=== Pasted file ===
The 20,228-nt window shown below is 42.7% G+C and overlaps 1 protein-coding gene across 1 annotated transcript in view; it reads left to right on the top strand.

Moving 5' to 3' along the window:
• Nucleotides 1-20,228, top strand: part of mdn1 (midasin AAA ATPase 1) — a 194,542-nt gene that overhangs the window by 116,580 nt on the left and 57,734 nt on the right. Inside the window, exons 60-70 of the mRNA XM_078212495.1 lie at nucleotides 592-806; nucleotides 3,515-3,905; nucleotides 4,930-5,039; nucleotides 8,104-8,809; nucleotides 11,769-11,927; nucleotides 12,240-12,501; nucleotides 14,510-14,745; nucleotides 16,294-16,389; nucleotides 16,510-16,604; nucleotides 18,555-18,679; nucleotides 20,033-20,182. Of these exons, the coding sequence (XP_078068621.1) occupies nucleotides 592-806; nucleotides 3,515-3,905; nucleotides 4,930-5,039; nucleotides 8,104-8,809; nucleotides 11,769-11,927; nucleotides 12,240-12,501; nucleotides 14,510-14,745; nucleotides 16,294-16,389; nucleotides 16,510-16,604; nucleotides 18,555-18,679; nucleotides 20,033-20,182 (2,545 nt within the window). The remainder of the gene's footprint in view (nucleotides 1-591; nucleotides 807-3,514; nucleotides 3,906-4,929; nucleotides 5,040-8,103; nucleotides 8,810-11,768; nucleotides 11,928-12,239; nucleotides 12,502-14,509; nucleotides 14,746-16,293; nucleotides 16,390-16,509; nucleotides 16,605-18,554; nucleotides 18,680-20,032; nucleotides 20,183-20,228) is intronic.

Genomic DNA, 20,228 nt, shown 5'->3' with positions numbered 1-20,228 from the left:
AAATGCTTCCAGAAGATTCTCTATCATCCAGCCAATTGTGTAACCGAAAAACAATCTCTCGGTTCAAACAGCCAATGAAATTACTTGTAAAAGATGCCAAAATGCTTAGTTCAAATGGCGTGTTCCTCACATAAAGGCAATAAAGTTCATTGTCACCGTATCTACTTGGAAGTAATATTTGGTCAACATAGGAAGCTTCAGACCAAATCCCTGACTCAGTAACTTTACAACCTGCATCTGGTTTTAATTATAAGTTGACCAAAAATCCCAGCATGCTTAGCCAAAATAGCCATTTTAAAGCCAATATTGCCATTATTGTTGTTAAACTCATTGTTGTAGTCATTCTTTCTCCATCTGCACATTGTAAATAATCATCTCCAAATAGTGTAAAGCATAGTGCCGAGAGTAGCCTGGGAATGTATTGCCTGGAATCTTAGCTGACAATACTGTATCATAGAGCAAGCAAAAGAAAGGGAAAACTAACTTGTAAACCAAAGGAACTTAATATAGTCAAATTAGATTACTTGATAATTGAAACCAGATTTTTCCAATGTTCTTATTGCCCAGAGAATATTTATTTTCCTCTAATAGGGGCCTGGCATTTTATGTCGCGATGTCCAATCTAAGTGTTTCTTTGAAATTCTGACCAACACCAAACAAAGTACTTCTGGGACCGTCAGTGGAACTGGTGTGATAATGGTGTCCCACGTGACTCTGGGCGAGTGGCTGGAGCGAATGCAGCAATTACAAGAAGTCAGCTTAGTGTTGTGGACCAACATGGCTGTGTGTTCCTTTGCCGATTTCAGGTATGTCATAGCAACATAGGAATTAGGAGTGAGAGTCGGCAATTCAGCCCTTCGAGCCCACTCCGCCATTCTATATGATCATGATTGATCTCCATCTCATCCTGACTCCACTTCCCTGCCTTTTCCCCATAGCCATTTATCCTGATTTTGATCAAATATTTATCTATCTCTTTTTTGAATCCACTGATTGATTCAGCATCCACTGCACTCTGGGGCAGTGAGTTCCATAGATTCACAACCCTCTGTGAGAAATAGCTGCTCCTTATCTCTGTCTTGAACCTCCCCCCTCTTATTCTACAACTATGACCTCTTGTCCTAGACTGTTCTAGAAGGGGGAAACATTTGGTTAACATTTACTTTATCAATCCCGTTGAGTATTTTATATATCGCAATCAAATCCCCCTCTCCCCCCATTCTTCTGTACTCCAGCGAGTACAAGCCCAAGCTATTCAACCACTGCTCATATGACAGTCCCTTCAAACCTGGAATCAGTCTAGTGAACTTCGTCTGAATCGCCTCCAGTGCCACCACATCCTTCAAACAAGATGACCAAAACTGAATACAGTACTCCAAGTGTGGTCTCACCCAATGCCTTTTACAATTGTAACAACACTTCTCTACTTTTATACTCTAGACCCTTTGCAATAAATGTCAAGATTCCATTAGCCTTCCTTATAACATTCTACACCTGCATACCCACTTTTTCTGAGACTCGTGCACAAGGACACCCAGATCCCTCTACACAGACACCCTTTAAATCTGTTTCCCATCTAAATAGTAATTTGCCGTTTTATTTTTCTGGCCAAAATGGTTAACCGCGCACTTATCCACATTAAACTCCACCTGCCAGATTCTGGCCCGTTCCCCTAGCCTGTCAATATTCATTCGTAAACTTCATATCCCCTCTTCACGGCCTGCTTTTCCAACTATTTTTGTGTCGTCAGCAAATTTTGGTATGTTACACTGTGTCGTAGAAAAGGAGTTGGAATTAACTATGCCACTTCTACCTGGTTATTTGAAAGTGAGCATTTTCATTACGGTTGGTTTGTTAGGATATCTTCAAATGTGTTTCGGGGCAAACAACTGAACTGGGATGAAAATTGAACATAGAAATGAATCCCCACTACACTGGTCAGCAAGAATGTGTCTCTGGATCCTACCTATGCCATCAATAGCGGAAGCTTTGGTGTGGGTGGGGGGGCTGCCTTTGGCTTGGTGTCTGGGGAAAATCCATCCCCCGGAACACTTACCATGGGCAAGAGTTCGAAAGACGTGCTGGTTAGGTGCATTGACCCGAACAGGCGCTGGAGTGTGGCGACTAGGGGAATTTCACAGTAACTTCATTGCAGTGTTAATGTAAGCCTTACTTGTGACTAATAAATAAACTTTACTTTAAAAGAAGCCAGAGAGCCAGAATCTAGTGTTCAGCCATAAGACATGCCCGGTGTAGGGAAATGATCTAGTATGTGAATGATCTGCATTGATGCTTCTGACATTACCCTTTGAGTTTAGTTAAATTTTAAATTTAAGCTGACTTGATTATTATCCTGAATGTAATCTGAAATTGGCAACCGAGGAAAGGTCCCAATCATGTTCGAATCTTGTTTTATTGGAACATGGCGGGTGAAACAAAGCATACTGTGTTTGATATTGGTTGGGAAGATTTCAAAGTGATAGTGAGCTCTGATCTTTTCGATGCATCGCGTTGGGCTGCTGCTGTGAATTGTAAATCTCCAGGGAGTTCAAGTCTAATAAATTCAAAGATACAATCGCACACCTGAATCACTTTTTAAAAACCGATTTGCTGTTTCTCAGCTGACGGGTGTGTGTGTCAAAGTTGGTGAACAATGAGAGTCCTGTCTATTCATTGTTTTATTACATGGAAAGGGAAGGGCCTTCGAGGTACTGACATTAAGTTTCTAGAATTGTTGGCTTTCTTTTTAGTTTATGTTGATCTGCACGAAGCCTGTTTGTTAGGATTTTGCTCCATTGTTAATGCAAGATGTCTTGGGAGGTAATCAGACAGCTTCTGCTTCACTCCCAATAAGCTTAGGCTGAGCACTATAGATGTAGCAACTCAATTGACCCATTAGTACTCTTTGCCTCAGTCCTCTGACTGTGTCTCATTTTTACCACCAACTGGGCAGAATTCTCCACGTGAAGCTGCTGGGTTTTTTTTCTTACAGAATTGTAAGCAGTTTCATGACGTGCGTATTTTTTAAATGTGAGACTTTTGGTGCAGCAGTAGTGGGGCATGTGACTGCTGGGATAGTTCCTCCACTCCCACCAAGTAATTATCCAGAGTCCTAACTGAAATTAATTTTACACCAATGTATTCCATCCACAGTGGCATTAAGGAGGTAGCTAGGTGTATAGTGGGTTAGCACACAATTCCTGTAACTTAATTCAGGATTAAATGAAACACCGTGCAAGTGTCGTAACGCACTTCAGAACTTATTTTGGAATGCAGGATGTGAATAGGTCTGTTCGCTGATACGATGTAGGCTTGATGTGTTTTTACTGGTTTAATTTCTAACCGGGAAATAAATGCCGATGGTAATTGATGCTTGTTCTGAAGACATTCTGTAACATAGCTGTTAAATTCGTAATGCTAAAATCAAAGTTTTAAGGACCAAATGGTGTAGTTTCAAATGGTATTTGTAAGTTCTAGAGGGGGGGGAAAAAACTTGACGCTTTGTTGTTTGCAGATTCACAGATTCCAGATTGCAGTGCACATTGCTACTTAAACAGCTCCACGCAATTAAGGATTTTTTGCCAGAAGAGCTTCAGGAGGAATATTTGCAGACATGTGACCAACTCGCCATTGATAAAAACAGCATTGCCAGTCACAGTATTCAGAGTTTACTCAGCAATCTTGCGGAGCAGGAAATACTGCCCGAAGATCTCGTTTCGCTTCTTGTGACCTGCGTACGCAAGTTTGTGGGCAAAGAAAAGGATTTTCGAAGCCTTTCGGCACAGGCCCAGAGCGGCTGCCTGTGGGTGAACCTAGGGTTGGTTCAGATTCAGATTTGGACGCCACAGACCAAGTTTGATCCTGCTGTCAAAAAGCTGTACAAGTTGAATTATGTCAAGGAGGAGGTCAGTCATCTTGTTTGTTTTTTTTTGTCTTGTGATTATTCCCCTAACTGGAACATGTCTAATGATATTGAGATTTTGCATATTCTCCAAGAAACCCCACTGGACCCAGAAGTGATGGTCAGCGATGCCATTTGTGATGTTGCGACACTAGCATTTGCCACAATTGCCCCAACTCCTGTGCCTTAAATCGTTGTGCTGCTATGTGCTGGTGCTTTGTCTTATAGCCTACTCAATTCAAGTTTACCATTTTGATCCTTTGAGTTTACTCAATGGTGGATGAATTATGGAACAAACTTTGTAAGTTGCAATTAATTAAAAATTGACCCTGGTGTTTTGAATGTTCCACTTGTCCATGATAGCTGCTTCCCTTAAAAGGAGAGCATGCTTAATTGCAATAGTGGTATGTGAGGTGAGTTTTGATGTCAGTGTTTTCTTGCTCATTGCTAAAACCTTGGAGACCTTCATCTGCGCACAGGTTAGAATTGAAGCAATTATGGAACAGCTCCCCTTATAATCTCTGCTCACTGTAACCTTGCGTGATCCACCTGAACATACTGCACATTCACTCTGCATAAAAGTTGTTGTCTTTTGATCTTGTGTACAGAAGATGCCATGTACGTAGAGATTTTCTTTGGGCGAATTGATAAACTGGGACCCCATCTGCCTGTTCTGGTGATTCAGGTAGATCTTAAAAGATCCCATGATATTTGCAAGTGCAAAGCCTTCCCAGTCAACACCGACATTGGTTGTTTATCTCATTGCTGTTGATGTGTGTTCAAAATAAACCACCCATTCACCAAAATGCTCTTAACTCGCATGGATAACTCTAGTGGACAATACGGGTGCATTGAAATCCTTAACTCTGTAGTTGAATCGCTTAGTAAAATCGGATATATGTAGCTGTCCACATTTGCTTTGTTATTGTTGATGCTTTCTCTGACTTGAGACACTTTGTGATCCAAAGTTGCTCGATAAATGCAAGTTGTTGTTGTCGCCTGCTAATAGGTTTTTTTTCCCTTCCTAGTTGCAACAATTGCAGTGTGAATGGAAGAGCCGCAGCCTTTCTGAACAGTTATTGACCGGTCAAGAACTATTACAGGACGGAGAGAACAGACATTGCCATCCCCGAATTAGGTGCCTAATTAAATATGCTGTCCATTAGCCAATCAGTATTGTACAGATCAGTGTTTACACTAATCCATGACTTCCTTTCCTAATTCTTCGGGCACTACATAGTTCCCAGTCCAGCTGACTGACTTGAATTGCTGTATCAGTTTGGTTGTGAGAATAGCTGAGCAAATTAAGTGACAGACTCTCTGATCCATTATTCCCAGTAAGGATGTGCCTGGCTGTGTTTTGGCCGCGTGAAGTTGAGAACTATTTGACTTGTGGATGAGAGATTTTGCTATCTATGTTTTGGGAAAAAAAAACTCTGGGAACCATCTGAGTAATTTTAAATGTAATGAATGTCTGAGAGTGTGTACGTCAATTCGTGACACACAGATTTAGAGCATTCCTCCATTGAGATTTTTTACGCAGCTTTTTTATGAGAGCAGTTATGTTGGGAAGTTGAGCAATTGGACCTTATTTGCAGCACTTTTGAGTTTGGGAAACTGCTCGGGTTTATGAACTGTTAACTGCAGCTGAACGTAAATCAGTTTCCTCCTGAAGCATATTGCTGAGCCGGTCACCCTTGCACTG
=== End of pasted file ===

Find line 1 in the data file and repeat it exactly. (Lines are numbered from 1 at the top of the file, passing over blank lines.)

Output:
The 20,228-nt window shown below is 42.7% G+C and overlaps 1 protein-coding gene across 1 annotated transcript in view; it reads left to right on the top strand.